So, we have a press conference -- I've forgotten when. Early in February, I guess, mid-February maybe. They were all in the room next to me. There might have been 40 there. He introduced me, and I thought he said it was all off the record. Now, he probably said it was for background. I didn't know the difference for background and off the record. For background means that they can report it, not in my exact words, but they can report it. So, the first question was, "Mr. Secretary, you've been here three or four weeks. The missile gap obviously was an important element in the campaign and a major security issue. What are you doing about it?" "Well," I said, "you're quite right, it was important, it is important. I focused on that, and I've determined there wasn't a missile gap, or if there is, it's in our favor."
You couldn't hold the damn doors closed. They broke the doors down. That was about 2:30 in the afternoon. The afternoon edition of the evening Star carried that story: "McNamara denies missile gap." The next morning, Ev Dirksen, the majority leader of the Republicans in the Senate called for my resignation and called for a rerun of the election because the president had won under false pretenses. I was devastated. I went over to see the president, and I said, "Mr. President, I came down here to help you, and all I've done is engender requests for your resignation or a rerun of the election. I'm prepared to resign." "Oh," he said, "hell with it, Bob." He said, "We all put our foot in our mouth occasionally. Forget it. It'll blow over." It did, I loved him for it.
LAMB: The same man you mentioned, Arthur Sylvester, who was your press spokesman, allegedly said at one time the government has a right to lie.
McNAMARA: I think he probably said it. I would have a hard time putting my finger on the quote, but I think he probably said it. If he did -- I'm not positive of this -- but I'd think it was in connection with the Cuban Missile Crisis or one of those crises. This is a terrible dilemma. If the situation is dangerous for the country -- for example, in the case of the Cuban Missile Crisis, the president refused to allow any information to the public and very, very little to people in the administration, excepting the top people, for a week, so we could think what in the hell to do. During that time, as I remember it -- I may be wrong on this -- I think he called or asked some of us to call one or two key newsmen who might have had the information and asked them not to use it.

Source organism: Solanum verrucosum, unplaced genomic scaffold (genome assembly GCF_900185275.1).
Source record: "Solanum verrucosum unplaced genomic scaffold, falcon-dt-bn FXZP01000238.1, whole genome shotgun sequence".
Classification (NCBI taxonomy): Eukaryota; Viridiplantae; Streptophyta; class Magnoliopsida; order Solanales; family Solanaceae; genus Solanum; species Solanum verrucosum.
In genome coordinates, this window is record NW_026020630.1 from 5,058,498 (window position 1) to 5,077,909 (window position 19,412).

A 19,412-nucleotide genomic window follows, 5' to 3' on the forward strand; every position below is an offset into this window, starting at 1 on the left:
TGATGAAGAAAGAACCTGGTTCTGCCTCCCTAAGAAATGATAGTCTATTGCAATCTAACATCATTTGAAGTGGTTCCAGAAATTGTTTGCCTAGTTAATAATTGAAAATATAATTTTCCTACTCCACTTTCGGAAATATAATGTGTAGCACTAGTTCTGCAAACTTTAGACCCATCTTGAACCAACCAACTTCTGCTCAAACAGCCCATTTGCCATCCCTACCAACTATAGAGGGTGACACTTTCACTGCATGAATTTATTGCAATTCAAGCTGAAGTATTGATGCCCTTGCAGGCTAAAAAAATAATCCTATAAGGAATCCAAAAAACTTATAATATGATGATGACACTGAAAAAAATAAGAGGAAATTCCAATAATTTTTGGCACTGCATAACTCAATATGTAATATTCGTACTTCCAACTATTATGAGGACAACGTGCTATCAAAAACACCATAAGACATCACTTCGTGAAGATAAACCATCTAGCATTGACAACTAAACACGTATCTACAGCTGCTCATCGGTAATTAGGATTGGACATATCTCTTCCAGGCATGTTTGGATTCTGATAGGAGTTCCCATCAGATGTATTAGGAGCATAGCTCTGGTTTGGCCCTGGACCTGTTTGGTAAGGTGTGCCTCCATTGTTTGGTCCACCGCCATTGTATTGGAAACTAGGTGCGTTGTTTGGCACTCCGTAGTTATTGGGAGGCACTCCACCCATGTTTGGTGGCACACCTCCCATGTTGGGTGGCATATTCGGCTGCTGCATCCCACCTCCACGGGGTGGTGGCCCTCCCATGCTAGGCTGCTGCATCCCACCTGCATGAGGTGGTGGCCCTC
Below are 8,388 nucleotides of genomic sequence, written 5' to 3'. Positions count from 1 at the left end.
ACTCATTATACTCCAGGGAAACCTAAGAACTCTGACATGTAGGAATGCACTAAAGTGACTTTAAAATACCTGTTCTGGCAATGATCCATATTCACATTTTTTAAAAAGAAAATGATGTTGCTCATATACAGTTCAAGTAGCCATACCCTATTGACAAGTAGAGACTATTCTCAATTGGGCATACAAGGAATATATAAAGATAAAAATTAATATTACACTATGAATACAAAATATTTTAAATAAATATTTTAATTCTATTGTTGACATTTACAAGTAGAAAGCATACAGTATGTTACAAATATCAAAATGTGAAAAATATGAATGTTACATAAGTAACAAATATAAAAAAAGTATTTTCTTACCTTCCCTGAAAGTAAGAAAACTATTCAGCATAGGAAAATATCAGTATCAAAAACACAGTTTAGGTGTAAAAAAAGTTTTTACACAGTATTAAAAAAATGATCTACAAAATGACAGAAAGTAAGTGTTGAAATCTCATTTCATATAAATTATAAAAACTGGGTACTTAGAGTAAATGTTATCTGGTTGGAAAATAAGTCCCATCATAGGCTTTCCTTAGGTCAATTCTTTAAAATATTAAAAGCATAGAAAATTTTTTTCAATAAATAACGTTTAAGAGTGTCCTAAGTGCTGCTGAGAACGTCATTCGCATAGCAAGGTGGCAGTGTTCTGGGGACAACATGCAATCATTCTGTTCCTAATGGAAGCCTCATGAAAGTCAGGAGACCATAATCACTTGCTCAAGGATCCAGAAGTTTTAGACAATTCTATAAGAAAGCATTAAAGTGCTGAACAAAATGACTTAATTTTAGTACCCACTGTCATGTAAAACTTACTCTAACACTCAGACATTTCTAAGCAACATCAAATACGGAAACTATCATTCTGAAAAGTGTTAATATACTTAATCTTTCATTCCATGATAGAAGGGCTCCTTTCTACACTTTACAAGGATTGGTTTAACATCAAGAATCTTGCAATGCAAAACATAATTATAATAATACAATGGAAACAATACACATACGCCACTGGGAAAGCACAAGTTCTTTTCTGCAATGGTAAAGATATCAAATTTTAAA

Suppose for the minute that somebody had come in during that period and said, "Mr. President, we hear there are missiles in Cuba. What are you going to do about nuclear missiles in Cuba? What are you going to do about it?" It's under those circumstances that Arthur Silvester might have said, "I think we're justified in lying until we have time to think about this." I don't think he was right, but you have to understand the kind of a problem it was. Now, I'm not at all sure that that quote, which I think was an accurate quote, I'm not at all sure it related -- it either related to the Bay of Pigs or the Cuban Missile Crisis. I've forgotten which. It was an unfortunate quote, I'll say that.
LAMB: One of the things that you find in the book was you say many times that you stretched the truth or didn't tell the truth or lacked candor.
McNAMARA: Well, I don't say many times. This is an important point, and let me get some of this. Let me give you an illustration of just exactly what you're talking about. In December 1963, I had gone to Vietnam to appraise what the situation was, just shortly after Kennedy died. By the way, and we should get on to this, it was within a few weeks of the time that, on my recommendation, he had announced we were going to plan to withdraw all U.S. military personnel by the end of 1965, and that we would withdraw 1,000 before the end of '63, within 90 days of the date he made the announcement -- and furthermore, that we could announce it publicly then, which we did.
So, here it is, within that 90-day period. We're withdrawing. We did withdraw the thousand. But what I said to the press was, when they asked me, I said, "We observed the results of a very substantial increase in Viet Cong enemy activity." That was true. But then I added, "We reviewed the plans of the South Vietnamese government, and we have every reason to believe they will be successful." That was an overstatement at best because I said to the president in a written report, "The situation is very disturbing." That's the kind of thing you're talking about.
But I think you should also understand -- or your people should, and when they read the book they'll see -- that to the press in 1964, I said, "The situation is serious." Again in '64, I said, "The situation in South Vietnam is unquestionably worsened." In '65, I said, "It'll be a long war." In August of '67, after I spent all day before the Stennis committee, Senator Thurmond said, "Your words are the words of a communist appeaser. It's a no-win policy." So, at times, I was excessively optimistic, no question about it. But, at other times, I was candid and accurate and charged with being a communist appeaser.
LAMB: On President Kennedy, you said he had announced that all troops would come out by '65, but you quote a comment that he made shortly before he was shot, on the Huntley-Brinkley show, where he said he was going to stick it out.